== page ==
So far, 46 Swedes have been infected with and all of them are believed to have been infected while visiting Germany.
On Thursday, another person in Germany died after being infected by EHEC, according to the AFP news agency, marking the 18th fatality since the outbreak began.
More than 2,000 people in ten European countries have reported being sickened by the bacteria in the last month.
At the same time, officials at the World Health Organisation (WHO) believe the current wave of EHEC infections involves a strain unseen in any previous outbreak.
"This strain has never been seen in an outbreak situation before," said WHO spokesperson Aphaluck Bhatiasevi, according to the Reuters news agency.
The European Centre for Disease Prevention and Control (ECDC) has said that it has identified the strain and confirmed that it's a very rare.
The ECDC emphasised as well that the source of the outbreak remains unknown. Initially, health authorities in Germany had thought that cucumbers from Spain were to blame.
While the risk of the disease spreading further in Sweden is thought to be small, the infectious disease division of the city of Gothenburg in western Sweden believes that there will be a continued rise in the number of reported cases of Swedes infected with EHEC as more and more people go to get tested.
"But also because a number of travelers will be returning from Germany," said infectious diseases doctor Leif Dotevall to the TT news agency.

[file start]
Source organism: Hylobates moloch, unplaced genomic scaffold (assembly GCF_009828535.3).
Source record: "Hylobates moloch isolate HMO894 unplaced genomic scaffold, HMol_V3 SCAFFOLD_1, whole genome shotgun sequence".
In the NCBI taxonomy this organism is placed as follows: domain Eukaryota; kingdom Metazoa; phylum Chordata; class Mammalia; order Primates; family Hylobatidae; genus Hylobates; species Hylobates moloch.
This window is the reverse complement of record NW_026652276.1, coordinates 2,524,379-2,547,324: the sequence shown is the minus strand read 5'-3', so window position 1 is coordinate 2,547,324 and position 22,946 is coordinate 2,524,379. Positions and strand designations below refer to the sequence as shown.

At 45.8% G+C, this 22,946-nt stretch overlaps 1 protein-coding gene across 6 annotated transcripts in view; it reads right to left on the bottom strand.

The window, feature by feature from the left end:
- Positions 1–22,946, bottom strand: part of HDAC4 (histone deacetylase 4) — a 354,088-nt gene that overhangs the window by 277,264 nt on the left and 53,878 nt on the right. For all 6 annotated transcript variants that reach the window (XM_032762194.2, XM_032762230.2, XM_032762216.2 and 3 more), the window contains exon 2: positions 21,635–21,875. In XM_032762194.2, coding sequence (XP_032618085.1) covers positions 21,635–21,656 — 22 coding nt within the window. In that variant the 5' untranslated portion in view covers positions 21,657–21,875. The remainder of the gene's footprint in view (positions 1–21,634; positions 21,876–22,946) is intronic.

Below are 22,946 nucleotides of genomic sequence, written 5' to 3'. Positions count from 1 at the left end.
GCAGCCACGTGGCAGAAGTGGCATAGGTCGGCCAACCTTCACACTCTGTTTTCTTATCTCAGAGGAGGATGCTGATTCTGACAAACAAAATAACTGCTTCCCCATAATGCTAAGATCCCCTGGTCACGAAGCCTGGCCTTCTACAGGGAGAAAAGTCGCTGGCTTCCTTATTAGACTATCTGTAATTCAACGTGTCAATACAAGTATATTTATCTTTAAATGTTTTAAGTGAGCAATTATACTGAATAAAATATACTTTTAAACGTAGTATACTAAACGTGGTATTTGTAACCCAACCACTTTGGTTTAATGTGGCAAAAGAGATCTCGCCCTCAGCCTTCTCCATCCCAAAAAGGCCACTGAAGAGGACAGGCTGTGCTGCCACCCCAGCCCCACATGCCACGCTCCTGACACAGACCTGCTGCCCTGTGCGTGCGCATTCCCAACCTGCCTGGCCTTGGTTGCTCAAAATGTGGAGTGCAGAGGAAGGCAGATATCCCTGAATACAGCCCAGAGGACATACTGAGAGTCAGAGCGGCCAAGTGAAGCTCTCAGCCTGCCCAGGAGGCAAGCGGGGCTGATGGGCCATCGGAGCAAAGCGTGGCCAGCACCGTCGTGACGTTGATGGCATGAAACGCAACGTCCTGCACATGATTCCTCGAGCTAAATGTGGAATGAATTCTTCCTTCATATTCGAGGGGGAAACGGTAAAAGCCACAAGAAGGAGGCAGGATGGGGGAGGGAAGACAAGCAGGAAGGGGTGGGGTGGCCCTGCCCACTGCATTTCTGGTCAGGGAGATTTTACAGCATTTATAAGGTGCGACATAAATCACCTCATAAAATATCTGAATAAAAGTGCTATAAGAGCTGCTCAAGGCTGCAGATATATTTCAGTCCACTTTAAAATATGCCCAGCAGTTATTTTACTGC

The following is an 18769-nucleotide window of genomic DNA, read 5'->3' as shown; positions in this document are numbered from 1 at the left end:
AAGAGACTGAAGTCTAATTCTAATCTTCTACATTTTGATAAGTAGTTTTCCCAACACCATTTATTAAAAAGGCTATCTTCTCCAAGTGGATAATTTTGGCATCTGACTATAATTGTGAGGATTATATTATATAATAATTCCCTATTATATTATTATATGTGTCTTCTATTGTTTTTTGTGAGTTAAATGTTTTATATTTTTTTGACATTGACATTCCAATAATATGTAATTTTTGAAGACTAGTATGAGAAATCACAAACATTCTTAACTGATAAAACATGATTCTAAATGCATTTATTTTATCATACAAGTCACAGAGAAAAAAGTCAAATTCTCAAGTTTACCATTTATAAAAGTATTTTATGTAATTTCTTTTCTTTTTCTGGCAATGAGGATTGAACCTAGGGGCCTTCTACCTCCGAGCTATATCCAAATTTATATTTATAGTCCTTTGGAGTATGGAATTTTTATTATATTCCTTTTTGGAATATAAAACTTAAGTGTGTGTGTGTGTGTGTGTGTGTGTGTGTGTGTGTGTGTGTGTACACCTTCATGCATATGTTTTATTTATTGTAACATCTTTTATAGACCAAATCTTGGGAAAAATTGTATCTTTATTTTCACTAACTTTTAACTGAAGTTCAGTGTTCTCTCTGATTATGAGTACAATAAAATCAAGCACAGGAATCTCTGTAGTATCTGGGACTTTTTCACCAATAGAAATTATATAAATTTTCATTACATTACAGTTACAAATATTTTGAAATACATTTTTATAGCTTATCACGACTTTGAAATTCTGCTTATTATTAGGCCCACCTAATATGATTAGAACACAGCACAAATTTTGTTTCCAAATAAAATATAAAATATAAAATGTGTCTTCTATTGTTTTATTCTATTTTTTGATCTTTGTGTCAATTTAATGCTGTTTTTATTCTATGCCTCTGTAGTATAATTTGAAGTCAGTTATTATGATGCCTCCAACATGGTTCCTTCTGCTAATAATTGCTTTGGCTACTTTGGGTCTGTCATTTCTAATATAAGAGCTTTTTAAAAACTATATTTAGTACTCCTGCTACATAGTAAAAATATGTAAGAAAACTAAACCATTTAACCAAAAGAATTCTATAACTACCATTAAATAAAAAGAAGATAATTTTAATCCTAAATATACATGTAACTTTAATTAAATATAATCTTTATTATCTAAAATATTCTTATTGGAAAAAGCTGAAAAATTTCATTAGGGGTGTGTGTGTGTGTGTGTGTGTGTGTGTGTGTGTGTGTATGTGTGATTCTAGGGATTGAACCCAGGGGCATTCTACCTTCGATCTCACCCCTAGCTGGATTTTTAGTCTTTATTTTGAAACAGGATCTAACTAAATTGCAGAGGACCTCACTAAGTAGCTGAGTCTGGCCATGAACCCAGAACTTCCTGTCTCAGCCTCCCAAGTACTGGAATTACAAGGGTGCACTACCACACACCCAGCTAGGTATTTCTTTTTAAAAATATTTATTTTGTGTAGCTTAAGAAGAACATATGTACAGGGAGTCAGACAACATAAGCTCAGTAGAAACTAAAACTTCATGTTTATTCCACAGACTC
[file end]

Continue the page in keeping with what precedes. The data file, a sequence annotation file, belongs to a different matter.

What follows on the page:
A woman in hospital in Jönköping in central Sweden remains in very serious condition, as do three people receiving care at Gothenburg's Sahlgrenska hospital.
Another person has been placed in the intensive care ward of a hospital in Varberg in western Sweden.
Meanwhile, Russia announced on Thursday it was stopping the import of fresh vegetables from all EU member states in the wake of the EHEC outbreak.
But the hunt for the source of the outbreak is still going on and on Friday authorities announced that meat will now also be tested.
According to Lars Plym Forsell at the Swedish Institute for Communicable Disease Control (Smittskyddsinstitutet), although the focus is still on tomatoes, cucumber and lettuce, scientists are now starting to test other products, including meat products.
"And of course they are still continuing to interview those that have been taken ill to zone in on what they have in common," Plym Forsell told Sveriges Radio (SR) on Friday.